Patriots coach Bill Belichick has a simple solution for the NFL’s often impenetrable rules about which plays can be reviewed on instant replay and which plays can’t: Just let coaches challenge everything.
Belichick notes that coaches only get two challenges anyway (and a third if the firs two are successful), so it’s not like coaches could throw their red challenge flags after every play. As Belichick sees it, if a coach is confident that replay will show indisputable evidence that the officials got something wrong on the field, that coach should be allowed to initiate a replay review.
“When you have two challenges, I don’t see anything wrong with the concept of ‘you can challenge any two plays that you want,'” Belichick said, via Mike Reiss of ESPN. “I understand that judgment calls are judgment calls, but to say that an important play can’t be reviewed, I don’t think that’s really in the spirit of trying to get everything right and making sure the most important plays are officiated properly.
“If you get a situation where they call a guy for being offside, and you don’t think he was offside and you’re willing to use one of your challenges on that to let them go back and take a look at it — I understand if the evidence isn’t conclusive that the call stands. If it is [conclusive] than they’d overturn it.
“If it’s offensive holding, if you think one of the offensive linemen tackles your guy as he’s rushing the quarterback, and the ball hasn’t been thrown, they go back and look at it and if it’s that egregious of a violation they would make a call. If it wasn’t, they wouldn’t. We have to live with that anyway but now it’s only on certain plays and certain situations.
“It’s kind of confusing for me as to which plays are, and which plays aren’t challengeable. I’m sure it’s confusing to the fans to know what they all are. There are multiple pages explaining what you can and can’t challenge. Then you have the officials come over to you in a controversial type of play and say, ‘Well, you can challenge this, or you can’t challenge it’ which is helpful. But I’m just saying the whole idea of simplifying the game and trying to get the important plays right, I wouldn’t have any problem if any play was open to a challenge, understanding that if it’s not conclusive, then it’s not conclusive and the ruling on the field would stand. That’s the way it is anyway. You have to make it a lot simpler in my mind.”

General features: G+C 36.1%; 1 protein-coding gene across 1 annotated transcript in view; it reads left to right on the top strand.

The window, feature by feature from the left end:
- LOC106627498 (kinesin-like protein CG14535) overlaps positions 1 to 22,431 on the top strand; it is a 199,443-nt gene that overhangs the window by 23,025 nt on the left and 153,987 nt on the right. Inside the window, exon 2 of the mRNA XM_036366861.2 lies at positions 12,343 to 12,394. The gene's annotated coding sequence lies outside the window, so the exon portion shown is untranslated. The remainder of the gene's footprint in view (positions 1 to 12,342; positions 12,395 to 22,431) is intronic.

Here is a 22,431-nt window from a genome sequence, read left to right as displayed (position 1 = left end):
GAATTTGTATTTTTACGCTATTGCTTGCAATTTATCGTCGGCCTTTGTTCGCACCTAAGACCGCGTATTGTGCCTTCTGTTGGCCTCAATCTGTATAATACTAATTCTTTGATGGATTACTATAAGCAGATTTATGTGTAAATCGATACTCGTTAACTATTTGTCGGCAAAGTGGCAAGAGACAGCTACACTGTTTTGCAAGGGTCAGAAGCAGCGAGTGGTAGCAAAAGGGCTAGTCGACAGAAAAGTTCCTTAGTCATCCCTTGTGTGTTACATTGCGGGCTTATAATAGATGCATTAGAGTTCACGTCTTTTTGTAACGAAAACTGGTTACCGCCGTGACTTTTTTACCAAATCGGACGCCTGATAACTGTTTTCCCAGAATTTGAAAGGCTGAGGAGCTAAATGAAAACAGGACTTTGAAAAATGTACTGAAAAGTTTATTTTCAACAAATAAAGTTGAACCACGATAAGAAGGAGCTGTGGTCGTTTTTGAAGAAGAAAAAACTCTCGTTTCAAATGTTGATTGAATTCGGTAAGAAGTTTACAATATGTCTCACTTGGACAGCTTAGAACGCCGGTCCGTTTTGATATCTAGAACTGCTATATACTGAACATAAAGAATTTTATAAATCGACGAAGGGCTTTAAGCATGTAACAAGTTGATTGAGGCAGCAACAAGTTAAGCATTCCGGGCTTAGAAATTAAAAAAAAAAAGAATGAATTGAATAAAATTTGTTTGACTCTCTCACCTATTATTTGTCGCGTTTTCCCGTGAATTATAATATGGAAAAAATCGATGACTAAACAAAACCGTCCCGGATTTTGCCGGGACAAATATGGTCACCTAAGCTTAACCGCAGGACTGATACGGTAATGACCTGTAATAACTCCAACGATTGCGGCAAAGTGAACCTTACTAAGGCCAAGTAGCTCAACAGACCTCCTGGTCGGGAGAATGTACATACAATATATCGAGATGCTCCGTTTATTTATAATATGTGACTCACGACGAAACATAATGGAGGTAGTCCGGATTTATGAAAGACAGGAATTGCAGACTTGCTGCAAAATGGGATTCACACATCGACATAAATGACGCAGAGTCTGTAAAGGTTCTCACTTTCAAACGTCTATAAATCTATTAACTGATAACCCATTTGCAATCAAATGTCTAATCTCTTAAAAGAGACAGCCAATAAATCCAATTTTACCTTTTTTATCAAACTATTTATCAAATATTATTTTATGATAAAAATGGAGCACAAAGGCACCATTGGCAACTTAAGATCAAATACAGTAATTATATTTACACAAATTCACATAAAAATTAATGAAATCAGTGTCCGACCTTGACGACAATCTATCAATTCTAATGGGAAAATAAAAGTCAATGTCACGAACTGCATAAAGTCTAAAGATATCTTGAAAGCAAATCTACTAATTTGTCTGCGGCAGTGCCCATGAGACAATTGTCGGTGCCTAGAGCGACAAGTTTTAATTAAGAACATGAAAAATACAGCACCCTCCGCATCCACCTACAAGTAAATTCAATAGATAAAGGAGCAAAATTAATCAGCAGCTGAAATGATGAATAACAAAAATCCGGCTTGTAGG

As I wrote last week, there are a lot of obviously bad calls that could easily be corrected if only the referee were allowed to use replay. For instance, when Packers linebacker A.J. Hawk blatantly grabbed and twisted Adrian Peterson’s facemask before forcing Peterson to fumble, the play was automatically reviewed because it was a turnover — but the officials weren’t allowed to call the obvious facemask they had missed, even though it was right there in front of them on the video monitor, because facemasking isn’t reviewable.
Members of the competition committee have said in the past that they don’t want judgment calls like holding and pass interference to be subject to replay reviews, but that doesn’t make a lot of sense considering that the league office uses replay reviews during the week to grade officials on those same judgment calls. If replays are going to be used to say whether an official got a call right or wrong during the week, why not let the referee use the replay right then and there when the call is made to get it right at the time?
Belichick makes a good point. Instead of byzantine rules that allow certain elements of certain calls to be reviewed, while forcing referees to ignore other things they see on replay, it would make more sense to simply tell every coach that he has two challenges, and he can challenge any call that he thinks replay can correct.